Happy New Year! 

This month our featured illustrator is Emma Latham. Emma is an illustrator from rural Cheshire now living in Nottingham who currently has work in a good few published children's books and who graduated with a BA(Hons) in illustration from the University of Derby in 2008.

I have always dreamt of becoming either an artist or astronaut. When I realised the latter didn’t involve hanging out with Martians and that space food tasted gross I decided that being an artist sounded like more fun.

Three year old me with my head stuck in a book

In my early years I would spend hours drawing on literally anything – if I had no paper, furniture it was! One day I decided to draw a birds-eye view of an entire town onto a chest of drawers I had in my room. Ever since then, my mum made sure there was no shortage of paper to draw on. 

I first remember making up stories when my youngest sister came along and I had to share a room with my other little sister. For the price of a chocolate digestive biscuit, (which she could somehow always acquire through her excellent persuasion tactics), I would tell her all sorts of silly stories. One involved a couple of peculiar elf-like characters that lived in the wardrobe and painted their house different colours everyday whilst accidentally breaking everything in the process.

I remember creating a comic in primary school with a couple of other classmates. We didn’t want grown-ups reading it so we called it ‘Strictly For Kids!’ I was put in charge of the cover. I went all in and committed myself for the entirety of three whole lunches to doing the first edition only for us to find out after getting it all photocopied that it read ‘Stictly For Kids’ – I missed out the ‘r’. Everyone thought it was hilarious except me. Luckily it didn’t deter me from designing and drawing for too long.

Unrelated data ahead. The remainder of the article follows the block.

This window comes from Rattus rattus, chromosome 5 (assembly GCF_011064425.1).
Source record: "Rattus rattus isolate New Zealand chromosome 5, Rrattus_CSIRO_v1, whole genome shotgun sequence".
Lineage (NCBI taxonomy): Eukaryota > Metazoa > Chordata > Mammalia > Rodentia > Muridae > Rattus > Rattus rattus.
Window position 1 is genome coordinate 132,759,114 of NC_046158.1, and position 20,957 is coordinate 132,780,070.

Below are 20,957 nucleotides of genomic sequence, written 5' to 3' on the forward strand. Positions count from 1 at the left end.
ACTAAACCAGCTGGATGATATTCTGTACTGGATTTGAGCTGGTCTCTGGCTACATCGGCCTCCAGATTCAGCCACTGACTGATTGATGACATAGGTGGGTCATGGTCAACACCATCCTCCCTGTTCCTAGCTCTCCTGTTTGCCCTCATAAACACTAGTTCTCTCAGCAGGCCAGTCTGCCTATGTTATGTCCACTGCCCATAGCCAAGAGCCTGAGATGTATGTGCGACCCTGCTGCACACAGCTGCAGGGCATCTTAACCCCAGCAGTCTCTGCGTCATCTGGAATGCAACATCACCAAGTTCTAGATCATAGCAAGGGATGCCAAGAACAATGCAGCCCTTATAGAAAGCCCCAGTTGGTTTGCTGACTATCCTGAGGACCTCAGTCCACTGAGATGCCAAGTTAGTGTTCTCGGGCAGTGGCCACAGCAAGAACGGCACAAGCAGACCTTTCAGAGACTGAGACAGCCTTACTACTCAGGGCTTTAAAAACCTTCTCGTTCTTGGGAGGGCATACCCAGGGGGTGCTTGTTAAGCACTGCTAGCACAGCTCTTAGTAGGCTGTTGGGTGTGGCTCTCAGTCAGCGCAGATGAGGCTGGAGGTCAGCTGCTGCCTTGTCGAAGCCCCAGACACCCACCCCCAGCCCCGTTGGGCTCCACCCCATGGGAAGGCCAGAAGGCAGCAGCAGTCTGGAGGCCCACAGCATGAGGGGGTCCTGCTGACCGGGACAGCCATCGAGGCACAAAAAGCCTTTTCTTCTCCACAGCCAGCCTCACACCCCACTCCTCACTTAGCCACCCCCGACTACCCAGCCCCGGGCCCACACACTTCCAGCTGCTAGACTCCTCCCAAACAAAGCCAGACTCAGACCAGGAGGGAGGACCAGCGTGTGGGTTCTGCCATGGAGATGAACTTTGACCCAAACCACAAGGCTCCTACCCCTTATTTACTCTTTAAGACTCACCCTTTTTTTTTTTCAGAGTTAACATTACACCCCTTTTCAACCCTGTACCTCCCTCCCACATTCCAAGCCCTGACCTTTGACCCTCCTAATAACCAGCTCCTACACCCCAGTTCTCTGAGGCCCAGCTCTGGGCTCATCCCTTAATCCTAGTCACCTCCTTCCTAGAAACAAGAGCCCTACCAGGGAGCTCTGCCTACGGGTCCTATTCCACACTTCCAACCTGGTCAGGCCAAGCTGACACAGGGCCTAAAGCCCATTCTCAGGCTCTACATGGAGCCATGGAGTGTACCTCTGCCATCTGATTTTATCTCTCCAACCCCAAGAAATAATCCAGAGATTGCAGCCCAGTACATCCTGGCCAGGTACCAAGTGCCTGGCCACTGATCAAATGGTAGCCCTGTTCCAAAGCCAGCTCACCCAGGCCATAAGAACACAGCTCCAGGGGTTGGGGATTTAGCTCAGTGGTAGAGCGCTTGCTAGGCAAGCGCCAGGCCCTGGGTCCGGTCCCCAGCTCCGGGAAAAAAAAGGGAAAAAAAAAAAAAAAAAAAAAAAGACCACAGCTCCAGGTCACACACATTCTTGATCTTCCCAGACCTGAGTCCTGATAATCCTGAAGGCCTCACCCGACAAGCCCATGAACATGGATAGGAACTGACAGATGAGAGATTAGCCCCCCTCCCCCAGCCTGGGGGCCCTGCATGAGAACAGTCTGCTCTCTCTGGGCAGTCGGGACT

Although I live in Nottingham now I’m originally from a small town called Sandbach in rural Cheshire which no one has ever heard of. It’s known for two things. One is a pair of sandstone Saxon crosses in the cobbled square, which, with the school class, we used to do charcoal rubbings of before the council eventually decided letting local school kids clamber over and literally rub away 1000-year-old artefacts wasn’t the best idea. The second thing it is known for was for being voted officially the worst service station in the UK during the 90s!

I didn’t have to walk very far to be in nature and as an introvert I loved that especially when I could take our dog with me. Seeing the world through a dog’s eyes always made me laugh. They, much like a child, can have the best day ever just in a muddy puddle or in some tall grasses or finding a stick which will never fit through a door despite poor Molly’s best efforts. I loved observing local wildlife too  though my dog feared the cows who would sometimes chase us through the field no matter how much I tried reassuring them I was a veggie who came in peace. I think this is why I often like to draw funny animals and incorporate them into my stories. 

My late dog always loved bringing home sticks too big for the door just as much as my first dog.

As I got into my teen years I developed bad anxiety. To make matters worse like most people with ginger hair – especially us awkward types – bullying became a daily part of life. I learnt early on that during breaks funnily enough the name-callers wouldn’t ever cross the threshold into the art rooms or library  it was like an invisible shield or something. They would occasionally deliver dirty looks through the window, which I just covered with some silly sketch or unflattering portrait of them. So that’s where I tended to hang out. I always had trouble expressing myself but I found through art I could channel my feelings easily.